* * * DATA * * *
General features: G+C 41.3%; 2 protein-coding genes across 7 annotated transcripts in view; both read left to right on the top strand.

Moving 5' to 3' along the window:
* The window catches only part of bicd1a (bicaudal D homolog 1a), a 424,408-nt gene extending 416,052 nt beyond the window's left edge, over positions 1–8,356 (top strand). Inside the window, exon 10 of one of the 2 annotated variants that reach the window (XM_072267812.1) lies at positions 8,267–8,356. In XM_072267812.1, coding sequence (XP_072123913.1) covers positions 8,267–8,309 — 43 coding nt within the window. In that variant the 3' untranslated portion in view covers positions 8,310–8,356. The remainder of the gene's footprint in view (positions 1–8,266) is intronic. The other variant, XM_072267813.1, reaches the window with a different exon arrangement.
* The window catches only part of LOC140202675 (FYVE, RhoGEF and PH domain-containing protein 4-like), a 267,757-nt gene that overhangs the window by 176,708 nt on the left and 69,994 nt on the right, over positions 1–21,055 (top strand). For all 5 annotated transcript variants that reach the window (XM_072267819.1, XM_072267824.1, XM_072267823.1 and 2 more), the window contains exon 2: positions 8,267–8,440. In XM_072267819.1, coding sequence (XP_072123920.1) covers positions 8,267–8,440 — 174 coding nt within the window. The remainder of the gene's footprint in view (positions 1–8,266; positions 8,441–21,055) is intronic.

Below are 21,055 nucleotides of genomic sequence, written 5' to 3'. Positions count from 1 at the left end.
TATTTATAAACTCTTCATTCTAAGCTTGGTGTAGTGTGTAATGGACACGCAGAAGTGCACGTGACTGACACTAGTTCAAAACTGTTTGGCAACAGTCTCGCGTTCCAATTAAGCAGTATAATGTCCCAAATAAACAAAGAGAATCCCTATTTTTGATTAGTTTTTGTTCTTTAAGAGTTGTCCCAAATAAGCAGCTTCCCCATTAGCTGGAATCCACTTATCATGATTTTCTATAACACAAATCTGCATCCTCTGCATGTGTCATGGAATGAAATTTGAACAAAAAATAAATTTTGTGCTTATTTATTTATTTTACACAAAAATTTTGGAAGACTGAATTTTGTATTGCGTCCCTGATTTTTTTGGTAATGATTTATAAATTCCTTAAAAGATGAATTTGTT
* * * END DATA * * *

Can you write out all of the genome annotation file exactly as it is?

General features: G+C 41.3%; 2 protein-coding genes across 7 annotated transcripts in view; both read left to right on the top strand.

Moving 5' to 3' along the window:
* The window catches only part of bicd1a (bicaudal D homolog 1a), a 424,408-nt gene extending 416,052 nt beyond the window's left edge, over positions 1–8,356 (top strand). Inside the window, exon 10 of one of the 2 annotated variants that reach the window (XM_072267812.1) lies at positions 8,267–8,356. In XM_072267812.1, coding sequence (XP_072123913.1) covers positions 8,267–8,309 — 43 coding nt within the window. In that variant the 3' untranslated portion in view covers positions 8,310–8,356. The remainder of the gene's footprint in view (positions 1–8,266) is intronic. The other variant, XM_072267813.1, reaches the window with a different exon arrangement.
* The window catches only part of LOC140202675 (FYVE, RhoGEF and PH domain-containing protein 4-like), a 267,757-nt gene that overhangs the window by 176,708 nt on the left and 69,994 nt on the right, over positions 1–21,055 (top strand). For all 5 annotated transcript variants that reach the window (XM_072267819.1, XM_072267824.1, XM_072267823.1 and 2 more), the window contains exon 2: positions 8,267–8,440. In XM_072267819.1, coding sequence (XP_072123920.1) covers positions 8,267–8,440 — 174 coding nt within the window. The remainder of the gene's footprint in view (positions 1–8,266; positions 8,441–21,055) is intronic.

Below are 21,055 nucleotides of genomic sequence, written 5' to 3'. Positions count from 1 at the left end.
TATTTATAAACTCTTCATTCTAAGCTTGGTGTAGTGTGTAATGGACACGCAGAAGTGCACGTGACTGACACTAGTTCAAAACTGTTTGGCAACAGTCTCGCGTTCCAATTAAGCAGTATAATGTCCCAAATAAACAAAGAGAATCCCTATTTTTGATTAGTTTTTGTTCTTTAAGAGTTGTCCCAAATAAGCAGCTTCCCCATTAGCTGGAATCCACTTATCATGATTTTCTATAACACAAATCTGCATCCTCTGCATGTGTCATGGAATGAAATTTGAACAAAAAATAAATTTTGTGCTTATTTATTTATTTTACACAAAAATTTTGGAAGACTGAATTTTGTATTGCGTCCCTGATTTTTTTGGTAATGATTTATAAATTCCTTAAAAGATGAATTTGTT